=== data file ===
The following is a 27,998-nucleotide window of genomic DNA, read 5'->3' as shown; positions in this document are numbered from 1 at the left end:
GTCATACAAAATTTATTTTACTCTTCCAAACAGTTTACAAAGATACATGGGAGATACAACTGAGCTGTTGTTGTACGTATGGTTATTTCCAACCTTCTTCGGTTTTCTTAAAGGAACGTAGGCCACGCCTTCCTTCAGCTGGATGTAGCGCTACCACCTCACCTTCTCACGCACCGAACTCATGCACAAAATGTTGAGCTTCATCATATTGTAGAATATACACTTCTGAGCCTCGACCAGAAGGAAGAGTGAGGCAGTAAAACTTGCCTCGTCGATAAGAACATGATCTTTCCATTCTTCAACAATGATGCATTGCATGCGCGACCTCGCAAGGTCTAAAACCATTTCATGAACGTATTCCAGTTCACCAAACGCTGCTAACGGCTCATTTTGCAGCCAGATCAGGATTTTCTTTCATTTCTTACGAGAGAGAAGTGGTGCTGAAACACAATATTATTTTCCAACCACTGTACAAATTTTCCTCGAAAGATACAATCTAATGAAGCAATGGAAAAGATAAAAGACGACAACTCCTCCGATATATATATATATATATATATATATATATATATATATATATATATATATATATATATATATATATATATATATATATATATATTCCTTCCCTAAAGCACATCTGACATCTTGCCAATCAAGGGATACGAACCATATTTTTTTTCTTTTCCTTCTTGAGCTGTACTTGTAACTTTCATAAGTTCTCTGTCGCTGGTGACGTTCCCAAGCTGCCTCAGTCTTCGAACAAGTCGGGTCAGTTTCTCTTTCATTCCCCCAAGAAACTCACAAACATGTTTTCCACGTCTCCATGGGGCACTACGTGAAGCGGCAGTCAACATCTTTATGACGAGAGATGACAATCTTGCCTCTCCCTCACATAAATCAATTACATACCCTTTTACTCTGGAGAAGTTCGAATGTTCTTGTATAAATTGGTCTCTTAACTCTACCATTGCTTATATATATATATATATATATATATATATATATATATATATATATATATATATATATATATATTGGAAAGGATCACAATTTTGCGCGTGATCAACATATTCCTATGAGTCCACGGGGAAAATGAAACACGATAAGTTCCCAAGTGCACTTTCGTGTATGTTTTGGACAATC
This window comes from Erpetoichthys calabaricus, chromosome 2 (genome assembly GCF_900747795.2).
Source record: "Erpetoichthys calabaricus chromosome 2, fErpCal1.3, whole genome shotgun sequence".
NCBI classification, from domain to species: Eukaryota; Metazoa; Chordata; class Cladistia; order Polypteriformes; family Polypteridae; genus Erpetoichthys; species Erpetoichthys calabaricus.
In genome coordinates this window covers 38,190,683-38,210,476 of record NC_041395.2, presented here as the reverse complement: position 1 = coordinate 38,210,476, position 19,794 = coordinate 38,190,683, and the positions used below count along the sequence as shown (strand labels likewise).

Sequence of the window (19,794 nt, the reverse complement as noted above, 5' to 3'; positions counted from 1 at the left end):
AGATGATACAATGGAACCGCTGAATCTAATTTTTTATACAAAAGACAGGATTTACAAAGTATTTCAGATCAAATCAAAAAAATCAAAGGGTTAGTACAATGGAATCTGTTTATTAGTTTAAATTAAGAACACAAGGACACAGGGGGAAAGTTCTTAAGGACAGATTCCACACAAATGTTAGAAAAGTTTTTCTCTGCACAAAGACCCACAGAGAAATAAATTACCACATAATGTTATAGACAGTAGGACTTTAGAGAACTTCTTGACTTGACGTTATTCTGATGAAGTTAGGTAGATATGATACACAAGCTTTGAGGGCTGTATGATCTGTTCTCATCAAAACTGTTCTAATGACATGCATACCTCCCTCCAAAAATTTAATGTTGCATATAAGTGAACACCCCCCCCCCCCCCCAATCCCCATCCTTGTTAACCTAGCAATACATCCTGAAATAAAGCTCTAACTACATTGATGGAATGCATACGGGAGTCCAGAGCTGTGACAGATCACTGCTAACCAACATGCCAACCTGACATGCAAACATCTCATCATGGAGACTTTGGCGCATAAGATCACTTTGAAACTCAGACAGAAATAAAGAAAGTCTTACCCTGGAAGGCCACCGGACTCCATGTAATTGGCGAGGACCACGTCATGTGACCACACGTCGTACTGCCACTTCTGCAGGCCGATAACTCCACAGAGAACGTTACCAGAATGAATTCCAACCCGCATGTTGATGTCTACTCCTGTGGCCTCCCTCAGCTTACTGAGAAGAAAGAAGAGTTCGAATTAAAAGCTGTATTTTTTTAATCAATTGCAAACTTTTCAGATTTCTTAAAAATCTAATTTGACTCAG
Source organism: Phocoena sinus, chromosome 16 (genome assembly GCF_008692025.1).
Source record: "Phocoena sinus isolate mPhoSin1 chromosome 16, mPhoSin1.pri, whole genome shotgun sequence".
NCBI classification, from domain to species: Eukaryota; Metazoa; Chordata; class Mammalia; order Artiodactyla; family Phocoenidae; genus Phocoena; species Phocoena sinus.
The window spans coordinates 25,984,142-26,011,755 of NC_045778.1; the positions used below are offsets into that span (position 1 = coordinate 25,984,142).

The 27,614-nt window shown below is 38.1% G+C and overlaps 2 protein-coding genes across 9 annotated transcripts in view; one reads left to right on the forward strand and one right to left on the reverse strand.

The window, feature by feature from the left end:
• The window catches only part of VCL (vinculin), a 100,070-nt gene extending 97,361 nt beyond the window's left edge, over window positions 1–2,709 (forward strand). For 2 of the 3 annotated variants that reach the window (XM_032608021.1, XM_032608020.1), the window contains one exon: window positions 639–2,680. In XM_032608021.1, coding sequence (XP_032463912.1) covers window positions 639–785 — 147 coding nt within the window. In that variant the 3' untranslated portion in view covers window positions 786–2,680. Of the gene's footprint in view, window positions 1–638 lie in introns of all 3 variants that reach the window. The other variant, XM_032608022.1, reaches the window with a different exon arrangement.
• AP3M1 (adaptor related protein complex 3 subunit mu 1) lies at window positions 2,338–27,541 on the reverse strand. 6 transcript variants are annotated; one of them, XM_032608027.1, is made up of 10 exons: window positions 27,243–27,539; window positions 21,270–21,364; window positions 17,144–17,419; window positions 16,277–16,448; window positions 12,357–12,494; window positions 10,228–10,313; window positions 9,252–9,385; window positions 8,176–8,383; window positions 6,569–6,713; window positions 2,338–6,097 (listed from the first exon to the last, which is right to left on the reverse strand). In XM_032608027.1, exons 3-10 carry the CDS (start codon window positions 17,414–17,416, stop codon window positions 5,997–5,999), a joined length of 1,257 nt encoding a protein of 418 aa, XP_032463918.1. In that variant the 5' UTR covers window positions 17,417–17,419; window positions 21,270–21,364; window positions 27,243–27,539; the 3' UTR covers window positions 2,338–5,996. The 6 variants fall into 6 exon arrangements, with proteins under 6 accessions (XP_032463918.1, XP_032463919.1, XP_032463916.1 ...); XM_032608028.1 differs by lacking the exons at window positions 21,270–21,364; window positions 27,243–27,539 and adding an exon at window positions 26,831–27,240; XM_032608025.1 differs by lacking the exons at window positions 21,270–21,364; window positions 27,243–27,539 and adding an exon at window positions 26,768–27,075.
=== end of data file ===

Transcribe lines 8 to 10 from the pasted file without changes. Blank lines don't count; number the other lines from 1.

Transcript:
AGATGATACAATGGAACCGCTGAATCTAATTTTTTATACAAAAGACAGGATTTACAAAGTATTTCAGATCAAATCAAAAAAATCAAAGGGTTAGTACAATGGAATCTGTTTATTAGTTTAAATTAAGAACACAAGGACACAGGGGGAAAGTTCTTAAGGACAGATTCCACACAAATGTTAGAAAAGTTTTTCTCTGCACAAAGACCCACAGAGAAATAAATTACCACATAATGTTATAGACAGTAGGACTTTAGAGAACTTCTTGACTTGACGTTATTCTGATGAAGTTAGGTAGATATGATACACAAGCTTTGAGGGCTGTATGATCTGTTCTCATCAAAACTGTTCTAATGACATGCATACCTCCCTCCAAAAATTTAATGTTGCATATAAGTGAACACCCCCCCCCCCCCCCAATCCCCATCCTTGTTAACCTAGCAATACATCCTGAAATAAAGCTCTAACTACATTGATGGAATGCATACGGGAGTCCAGAGCTGTGACAGATCACTGCTAACCAACATGCCAACCTGACATGCAAACATCTCATCATGGAGACTTTGGCGCATAAGATCACTTTGAAACTCAGACAGAAATAAAGAAAGTCTTACCCTGGAAGGCCACCGGACTCCATGTAATTGGCGAGGACCACGTCATGTGACCACACGTCGTACTGCCACTTCTGCAGGCCGATAACTCCACAGAGAACGTTACCAGAATGAATTCCAACCCGCATGTTGATGTCTACTCCTGTGGCCTCCCTCAGCTTACTGAGAAGAAAGAAGAGTTCGAATTAAAAGCTGTATTTTTTTAATCAATTGCAAACTTTTCAGATTTCTTAAAAATCTAATTTGACTCAG
Source organism: Phocoena sinus, chromosome 16 (genome assembly GCF_008692025.1).
Source record: "Phocoena sinus isolate mPhoSin1 chromosome 16, mPhoSin1.pri, whole genome shotgun sequence".